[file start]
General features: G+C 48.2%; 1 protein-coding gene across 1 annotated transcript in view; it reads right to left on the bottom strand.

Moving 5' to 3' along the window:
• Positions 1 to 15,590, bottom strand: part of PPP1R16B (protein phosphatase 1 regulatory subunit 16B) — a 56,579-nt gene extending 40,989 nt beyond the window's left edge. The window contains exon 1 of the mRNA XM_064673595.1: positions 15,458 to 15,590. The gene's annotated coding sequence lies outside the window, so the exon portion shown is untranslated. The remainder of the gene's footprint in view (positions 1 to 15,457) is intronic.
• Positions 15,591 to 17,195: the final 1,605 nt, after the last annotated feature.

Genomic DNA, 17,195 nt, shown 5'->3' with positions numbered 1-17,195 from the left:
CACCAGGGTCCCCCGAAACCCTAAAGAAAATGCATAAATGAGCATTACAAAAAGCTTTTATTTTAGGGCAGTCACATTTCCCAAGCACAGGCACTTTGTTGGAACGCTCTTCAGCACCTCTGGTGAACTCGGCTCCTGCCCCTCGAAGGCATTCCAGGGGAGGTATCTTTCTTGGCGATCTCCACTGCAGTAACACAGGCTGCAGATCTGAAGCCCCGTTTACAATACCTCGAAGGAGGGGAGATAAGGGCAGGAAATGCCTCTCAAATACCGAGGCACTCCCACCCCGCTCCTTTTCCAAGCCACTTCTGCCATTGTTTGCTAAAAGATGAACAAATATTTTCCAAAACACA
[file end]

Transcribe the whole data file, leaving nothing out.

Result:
General features: G+C 48.2%; 1 protein-coding gene across 1 annotated transcript in view; it reads right to left on the bottom strand.

Moving 5' to 3' along the window:
• Positions 1 to 15,590, bottom strand: part of PPP1R16B (protein phosphatase 1 regulatory subunit 16B) — a 56,579-nt gene extending 40,989 nt beyond the window's left edge. The window contains exon 1 of the mRNA XM_064673595.1: positions 15,458 to 15,590. The gene's annotated coding sequence lies outside the window, so the exon portion shown is untranslated. The remainder of the gene's footprint in view (positions 1 to 15,457) is intronic.
• Positions 15,591 to 17,195: the final 1,605 nt, after the last annotated feature.

Genomic DNA, 17,195 nt, shown 5'->3' with positions numbered 1-17,195 from the left:
CACCAGGGTCCCCCGAAACCCTAAAGAAAATGCATAAATGAGCATTACAAAAAGCTTTTATTTTAGGGCAGTCACATTTCCCAAGCACAGGCACTTTGTTGGAACGCTCTTCAGCACCTCTGGTGAACTCGGCTCCTGCCCCTCGAAGGCATTCCAGGGGAGGTATCTTTCTTGGCGATCTCCACTGCAGTAACACAGGCTGCAGATCTGAAGCCCCGTTTACAATACCTCGAAGGAGGGGAGATAAGGGCAGGAAATGCCTCTCAAATACCGAGGCACTCCCACCCCGCTCCTTTTCCAAGCCACTTCTGCCATTGTTTGCTAAAAGATGAACAAATATTTTCCAAAACACA